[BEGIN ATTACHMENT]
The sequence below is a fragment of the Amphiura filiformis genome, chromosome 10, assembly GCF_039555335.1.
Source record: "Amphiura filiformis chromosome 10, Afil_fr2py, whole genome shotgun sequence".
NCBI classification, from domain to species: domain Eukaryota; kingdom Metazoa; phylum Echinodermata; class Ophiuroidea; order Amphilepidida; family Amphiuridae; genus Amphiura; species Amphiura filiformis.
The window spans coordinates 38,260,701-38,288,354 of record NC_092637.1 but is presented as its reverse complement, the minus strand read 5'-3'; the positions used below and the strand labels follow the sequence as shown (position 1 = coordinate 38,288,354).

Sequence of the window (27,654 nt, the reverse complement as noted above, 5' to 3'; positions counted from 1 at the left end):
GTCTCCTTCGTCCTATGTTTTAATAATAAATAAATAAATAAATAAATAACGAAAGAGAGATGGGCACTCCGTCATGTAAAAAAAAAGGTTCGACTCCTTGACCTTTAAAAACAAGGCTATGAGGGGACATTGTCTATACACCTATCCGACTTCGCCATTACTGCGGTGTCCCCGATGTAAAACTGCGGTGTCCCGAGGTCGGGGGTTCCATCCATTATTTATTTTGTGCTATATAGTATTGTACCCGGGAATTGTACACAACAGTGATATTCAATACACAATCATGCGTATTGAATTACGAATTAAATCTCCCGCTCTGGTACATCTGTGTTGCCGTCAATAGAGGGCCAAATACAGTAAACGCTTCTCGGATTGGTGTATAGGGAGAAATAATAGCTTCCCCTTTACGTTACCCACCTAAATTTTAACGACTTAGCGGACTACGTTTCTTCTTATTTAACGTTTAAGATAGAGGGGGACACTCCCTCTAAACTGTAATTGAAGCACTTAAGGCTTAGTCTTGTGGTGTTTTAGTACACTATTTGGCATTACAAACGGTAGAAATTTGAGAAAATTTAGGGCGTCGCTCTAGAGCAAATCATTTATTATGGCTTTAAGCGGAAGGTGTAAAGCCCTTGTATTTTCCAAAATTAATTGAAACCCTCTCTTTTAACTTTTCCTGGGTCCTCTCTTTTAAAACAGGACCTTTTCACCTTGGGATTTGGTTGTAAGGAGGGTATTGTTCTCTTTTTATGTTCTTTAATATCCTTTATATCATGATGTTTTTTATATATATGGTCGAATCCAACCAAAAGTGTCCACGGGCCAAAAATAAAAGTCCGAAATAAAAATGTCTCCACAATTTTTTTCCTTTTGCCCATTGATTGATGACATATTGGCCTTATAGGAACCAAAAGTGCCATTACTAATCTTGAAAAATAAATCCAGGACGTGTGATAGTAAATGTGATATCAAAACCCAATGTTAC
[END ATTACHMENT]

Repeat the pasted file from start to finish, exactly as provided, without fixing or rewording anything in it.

The sequence below is a fragment of the Amphiura filiformis genome, chromosome 10, assembly GCF_039555335.1.
Source record: "Amphiura filiformis chromosome 10, Afil_fr2py, whole genome shotgun sequence".
NCBI classification, from domain to species: domain Eukaryota; kingdom Metazoa; phylum Echinodermata; class Ophiuroidea; order Amphilepidida; family Amphiuridae; genus Amphiura; species Amphiura filiformis.
The window spans coordinates 38,260,701-38,288,354 of record NC_092637.1 but is presented as its reverse complement, the minus strand read 5'-3'; the positions used below and the strand labels follow the sequence as shown (position 1 = coordinate 38,288,354).

Sequence of the window (27,654 nt, the reverse complement as noted above, 5' to 3'; positions counted from 1 at the left end):
GTCTCCTTCGTCCTATGTTTTAATAATAAATAAATAAATAAATAAATAACGAAAGAGAGATGGGCACTCCGTCATGTAAAAAAAAAGGTTCGACTCCTTGACCTTTAAAAACAAGGCTATGAGGGGACATTGTCTATACACCTATCCGACTTCGCCATTACTGCGGTGTCCCCGATGTAAAACTGCGGTGTCCCGAGGTCGGGGGTTCCATCCATTATTTATTTTGTGCTATATAGTATTGTACCCGGGAATTGTACACAACAGTGATATTCAATACACAATCATGCGTATTGAATTACGAATTAAATCTCCCGCTCTGGTACATCTGTGTTGCCGTCAATAGAGGGCCAAATACAGTAAACGCTTCTCGGATTGGTGTATAGGGAGAAATAATAGCTTCCCCTTTACGTTACCCACCTAAATTTTAACGACTTAGCGGACTACGTTTCTTCTTATTTAACGTTTAAGATAGAGGGGGACACTCCCTCTAAACTGTAATTGAAGCACTTAAGGCTTAGTCTTGTGGTGTTTTAGTACACTATTTGGCATTACAAACGGTAGAAATTTGAGAAAATTTAGGGCGTCGCTCTAGAGCAAATCATTTATTATGGCTTTAAGCGGAAGGTGTAAAGCCCTTGTATTTTCCAAAATTAATTGAAACCCTCTCTTTTAACTTTTCCTGGGTCCTCTCTTTTAAAACAGGACCTTTTCACCTTGGGATTTGGTTGTAAGGAGGGTATTGTTCTCTTTTTATGTTCTTTAATATCCTTTATATCATGATGTTTTTTATATATATGGTCGAATCCAACCAAAAGTGTCCACGGGCCAAAAATAAAAGTCCGAAATAAAAATGTCTCCACAATTTTTTTCCTTTTGCCCATTGATTGATGACATATTGGCCTTATAGGAACCAAAAGTGCCATTACTAATCTTGAAAAATAAATCCAGGACGTGTGATAGTAAATGTGATATCAAAACCCAATGTTAC